The answer to this question assumes that the alleged malpractice precedes the settlement, and the client is confronted with an opportunity to settle the underlying case that has been compromised by the malpractice. If instead the malpractice relates directly to the lawyer's handling of a settlement, see our other article - Are there any special rules for legal malpractice cases involving lost settlement opportunities?
A. Whether to settle
If a malpractice claim is contemplated, a settlement of the underlying case can make it harder (though not impossible) to show whether and to what extent the malpractice cost the client damages.
To prove that a pre-settlement mistake damaged the client, the client must compare the actual result with the likely result if there had been no mistake. If the underlying case does not settle and goes to trial, the actual result speaks for itself, though the client must still demonstrate the alternative result that would likely have occurred without negligence (one hypothetical). By contrast, if the case settled, then the client, in the malpractice case, is essentially dealing with two hypotheticals, in that the client must offer a convincing explanation of where the handicapped case was headed without a settlement, in addition to where it would likely have landed without negligence. The first question is wrapped into the question of whether the settlement was a reasonable response to the new challenges presented by the alleged lawyer mistakes, and/or whether the lawyer' mistakes lowered the reasonable settlement value of the case. These could present potentially thorny evidentiary challenges.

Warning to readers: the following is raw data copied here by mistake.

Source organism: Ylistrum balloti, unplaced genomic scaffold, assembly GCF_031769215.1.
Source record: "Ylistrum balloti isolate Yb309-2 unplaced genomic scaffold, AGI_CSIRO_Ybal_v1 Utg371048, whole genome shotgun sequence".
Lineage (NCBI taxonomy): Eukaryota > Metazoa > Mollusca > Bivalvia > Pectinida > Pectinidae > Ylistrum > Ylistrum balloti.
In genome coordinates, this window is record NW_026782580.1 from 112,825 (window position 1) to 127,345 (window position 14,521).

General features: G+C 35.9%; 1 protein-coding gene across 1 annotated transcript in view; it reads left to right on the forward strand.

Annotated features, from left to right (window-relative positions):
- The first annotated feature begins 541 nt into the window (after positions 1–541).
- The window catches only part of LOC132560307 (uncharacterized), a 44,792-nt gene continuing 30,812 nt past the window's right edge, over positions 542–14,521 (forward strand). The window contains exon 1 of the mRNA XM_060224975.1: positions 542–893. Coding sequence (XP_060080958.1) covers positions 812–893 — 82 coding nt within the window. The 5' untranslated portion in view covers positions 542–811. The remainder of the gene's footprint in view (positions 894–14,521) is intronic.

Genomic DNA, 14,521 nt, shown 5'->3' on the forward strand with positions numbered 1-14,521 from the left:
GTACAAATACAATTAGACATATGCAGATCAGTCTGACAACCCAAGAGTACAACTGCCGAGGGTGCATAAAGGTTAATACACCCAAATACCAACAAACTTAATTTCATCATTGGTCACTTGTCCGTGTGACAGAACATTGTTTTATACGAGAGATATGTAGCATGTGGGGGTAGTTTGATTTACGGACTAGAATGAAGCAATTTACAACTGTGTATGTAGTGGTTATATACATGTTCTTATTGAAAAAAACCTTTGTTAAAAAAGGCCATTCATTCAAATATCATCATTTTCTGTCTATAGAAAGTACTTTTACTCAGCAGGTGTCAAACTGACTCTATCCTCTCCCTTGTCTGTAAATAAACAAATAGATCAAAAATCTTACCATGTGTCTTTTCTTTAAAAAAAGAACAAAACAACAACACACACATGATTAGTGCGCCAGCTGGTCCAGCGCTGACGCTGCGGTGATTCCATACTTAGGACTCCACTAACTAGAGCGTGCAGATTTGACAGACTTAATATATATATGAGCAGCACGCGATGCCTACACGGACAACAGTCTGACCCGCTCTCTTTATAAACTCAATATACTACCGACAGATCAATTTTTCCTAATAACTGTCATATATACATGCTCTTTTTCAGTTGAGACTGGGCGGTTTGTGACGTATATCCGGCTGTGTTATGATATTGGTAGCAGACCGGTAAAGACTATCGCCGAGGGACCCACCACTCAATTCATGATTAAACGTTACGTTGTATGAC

The point is not that these challenges can never be overcome, nor that settlement should be avoided. It is simply that settling the case may, at the very least, increase the number of issues that must be addressed and overcome in the malpractice case.
On the other hand, a client has a duty to mitigate damages. Imagine that the lawyer commits a mistake that is a game-changer insofar as it significantly diminishes the client's prospects of a successful result at trial. Imagine further that the opposing side makes a substantial offer to settle the case, the client rejects the offer, goes to trial, and loses. In the malpractice case, the defendant lawyer might argue that the client's refusal to accept the settlement was a failure to mitigate damages, and that any damages for malpractice should be reduced by the amount of the rejected settlement offer. That can be a risky move for the defendant lawyer, as it could provide fuel to the claim that the lawyer was negligent ("my lawyer screwed up so badly that he says I was crazy for not taking that low-ball settlement").
Often there is no easy answer when it comes to settling a case handicapped by malpractice. The point of this essay is not to provide a roadmap for action but rather to offer some idea of the competing considerations involved. Each situation must be determined on its own unique facts and circumstances.
B. How to settle
If the client decides to settle the case anyway and take his/her chances, it is important to make sure that the language in the settlement agreement itself does not inadvertently destroy or impede the malpractice claim. Language in the release and any confidentiality and non-disparagement provisions are the most commons source of potential problems in this area.